Friday, September 23, 2005
Last week, WN characterized NASA's plan to return to the moon in
2018 as an impossibly expensive and pointless program that some
future administration would find it necessary to cancel, thus
sparing the Bush administration the blame for ending human space
exploration. Yesterday, the NY Times printed an expanded version
as an op-ed http://www.nytimes.com/2005/09/22/opinion/22park.html .
Meanwhile, the Republican Study Committee, a group of fiscal hawks in the
House,launched Operation Offset to strip unnecessary spending from the
national budget to offset the cost of rebuilding after Katrina. Moon/Mars
is high on their list of things to cut, but the list is 23 pages long.
Terminating the ISS, for example, is not on the list, which includes things
like delaying Medicare drug benefits, eliminating increases to the global
AIDS initiative, cutting off federal money for the Corporation for Public
Broadcasting, and numerous other soft fuzzy programs.
Just a month ago the NASA Administrator was saying the shuttle
would not fly before March 4. But the Stennis Space Center,
which is responsible for testing the engines, is just 45 miles
East of New Orleans, and many of the employees are without homes.
On Monday, it was announced that six-nation talks in Beijing had
reached an agreement under which North Korea would scrap its
nuclear arms program in return for something to feed its citizens
and perhaps a little respect. By Tuesday, North Korea said it
would start to dismantle when the U.S. gave it a light-water
reactor. The U.S. said it wasn't sending any reactors until the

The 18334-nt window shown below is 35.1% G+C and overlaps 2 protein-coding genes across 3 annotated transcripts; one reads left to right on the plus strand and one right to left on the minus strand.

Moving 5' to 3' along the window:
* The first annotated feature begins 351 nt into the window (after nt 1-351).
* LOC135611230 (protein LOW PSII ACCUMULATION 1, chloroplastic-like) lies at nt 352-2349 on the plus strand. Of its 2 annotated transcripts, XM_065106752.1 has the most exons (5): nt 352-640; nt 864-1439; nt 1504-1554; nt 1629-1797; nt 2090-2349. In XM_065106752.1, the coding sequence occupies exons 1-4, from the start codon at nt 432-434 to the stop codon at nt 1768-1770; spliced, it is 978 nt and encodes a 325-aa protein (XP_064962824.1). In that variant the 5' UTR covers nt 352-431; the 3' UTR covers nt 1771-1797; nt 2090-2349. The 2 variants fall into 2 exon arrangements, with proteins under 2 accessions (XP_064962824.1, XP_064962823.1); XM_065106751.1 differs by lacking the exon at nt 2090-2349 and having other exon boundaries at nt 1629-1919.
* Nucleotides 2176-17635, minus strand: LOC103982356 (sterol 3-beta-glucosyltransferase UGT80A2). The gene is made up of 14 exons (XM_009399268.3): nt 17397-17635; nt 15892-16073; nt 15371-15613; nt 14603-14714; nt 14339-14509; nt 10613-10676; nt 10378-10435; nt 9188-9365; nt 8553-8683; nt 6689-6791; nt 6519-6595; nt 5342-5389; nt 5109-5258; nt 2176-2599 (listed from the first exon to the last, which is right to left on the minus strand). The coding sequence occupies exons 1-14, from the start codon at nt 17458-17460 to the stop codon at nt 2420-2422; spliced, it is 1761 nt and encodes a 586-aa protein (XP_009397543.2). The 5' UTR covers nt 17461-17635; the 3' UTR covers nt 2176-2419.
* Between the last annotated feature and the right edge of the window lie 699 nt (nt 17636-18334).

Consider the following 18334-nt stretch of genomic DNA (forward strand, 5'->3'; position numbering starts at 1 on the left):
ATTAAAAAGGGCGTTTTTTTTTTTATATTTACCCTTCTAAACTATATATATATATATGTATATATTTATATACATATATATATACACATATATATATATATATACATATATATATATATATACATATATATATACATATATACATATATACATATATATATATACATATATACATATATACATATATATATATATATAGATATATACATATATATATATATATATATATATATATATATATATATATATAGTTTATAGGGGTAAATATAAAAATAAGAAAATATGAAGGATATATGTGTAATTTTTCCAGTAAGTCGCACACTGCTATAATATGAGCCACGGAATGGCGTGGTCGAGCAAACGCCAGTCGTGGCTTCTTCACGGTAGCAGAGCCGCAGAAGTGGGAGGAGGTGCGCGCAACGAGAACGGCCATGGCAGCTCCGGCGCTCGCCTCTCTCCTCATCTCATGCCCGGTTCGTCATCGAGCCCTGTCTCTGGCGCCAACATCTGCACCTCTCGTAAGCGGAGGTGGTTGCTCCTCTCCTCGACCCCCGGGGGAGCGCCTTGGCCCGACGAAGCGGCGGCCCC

weapons program was gone. On Wednesday, Secretary of State Rice
said everybody had to stick to what had been agreed to, but no
one agrees on what that was. Today, North Korea said it will
"simultaneously" pursue peaceful nuclear power, while the U.N.
inspects its weapons program. Tomorrow? Who knows.
With the first court test of whether intelligent design theory
belongs in science class beginning on Monday, visitors to natural
history museums complain that exhibits disagree with biblical
accounts. Meanwhile, the Discovery Institute issued a statement
dissociating itself from the Dover School Board's "misguided"
approach in treating the trial as a test of the "establishment
clause" of the First Amendment, rather than the "free speech
clause," as the Discovery Institute would prefer.
Maybe, with another hurricane tearing up the Gulf. Boelert and
Markey are leading the effort, selling it as a way to combat high
gas prices. They didn't have many sponsors a week ago, but that
was before Rita took aim at the Texas refineries.